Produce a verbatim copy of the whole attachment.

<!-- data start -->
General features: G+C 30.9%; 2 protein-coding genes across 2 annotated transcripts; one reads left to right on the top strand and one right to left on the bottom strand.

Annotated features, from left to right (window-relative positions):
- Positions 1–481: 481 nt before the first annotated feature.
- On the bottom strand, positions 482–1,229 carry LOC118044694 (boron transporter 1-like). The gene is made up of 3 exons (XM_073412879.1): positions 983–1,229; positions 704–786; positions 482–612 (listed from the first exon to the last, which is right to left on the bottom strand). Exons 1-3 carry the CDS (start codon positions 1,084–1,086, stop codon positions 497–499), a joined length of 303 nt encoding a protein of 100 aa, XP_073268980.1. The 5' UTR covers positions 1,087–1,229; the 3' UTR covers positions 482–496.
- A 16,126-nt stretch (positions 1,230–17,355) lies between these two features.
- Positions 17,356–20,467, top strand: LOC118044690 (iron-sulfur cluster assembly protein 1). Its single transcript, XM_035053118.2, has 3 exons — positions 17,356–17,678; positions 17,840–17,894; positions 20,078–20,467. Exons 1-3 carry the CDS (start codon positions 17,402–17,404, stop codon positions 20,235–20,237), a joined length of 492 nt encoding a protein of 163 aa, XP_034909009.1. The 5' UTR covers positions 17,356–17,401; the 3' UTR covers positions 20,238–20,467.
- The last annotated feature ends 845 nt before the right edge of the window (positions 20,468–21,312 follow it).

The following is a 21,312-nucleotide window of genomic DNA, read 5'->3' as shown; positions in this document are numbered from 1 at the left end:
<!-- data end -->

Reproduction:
General features: G+C 30.9%; 2 protein-coding genes across 2 annotated transcripts; one reads left to right on the top strand and one right to left on the bottom strand.

Annotated features, from left to right (window-relative positions):
- Positions 1–481: 481 nt before the first annotated feature.
- On the bottom strand, positions 482–1,229 carry LOC118044694 (boron transporter 1-like). The gene is made up of 3 exons (XM_073412879.1): positions 983–1,229; positions 704–786; positions 482–612 (listed from the first exon to the last, which is right to left on the bottom strand). Exons 1-3 carry the CDS (start codon positions 1,084–1,086, stop codon positions 497–499), a joined length of 303 nt encoding a protein of 100 aa, XP_073268980.1. The 5' UTR covers positions 1,087–1,229; the 3' UTR covers positions 482–496.
- A 16,126-nt stretch (positions 1,230–17,355) lies between these two features.
- Positions 17,356–20,467, top strand: LOC118044690 (iron-sulfur cluster assembly protein 1). Its single transcript, XM_035053118.2, has 3 exons — positions 17,356–17,678; positions 17,840–17,894; positions 20,078–20,467. Exons 1-3 carry the CDS (start codon positions 17,402–17,404, stop codon positions 20,235–20,237), a joined length of 492 nt encoding a protein of 163 aa, XP_034909009.1. The 5' UTR covers positions 17,356–17,401; the 3' UTR covers positions 20,238–20,467.
- The last annotated feature ends 845 nt before the right edge of the window (positions 20,468–21,312 follow it).

The following is a 21,312-nucleotide window of genomic DNA, read 5'->3' as shown; positions in this document are numbered from 1 at the left end: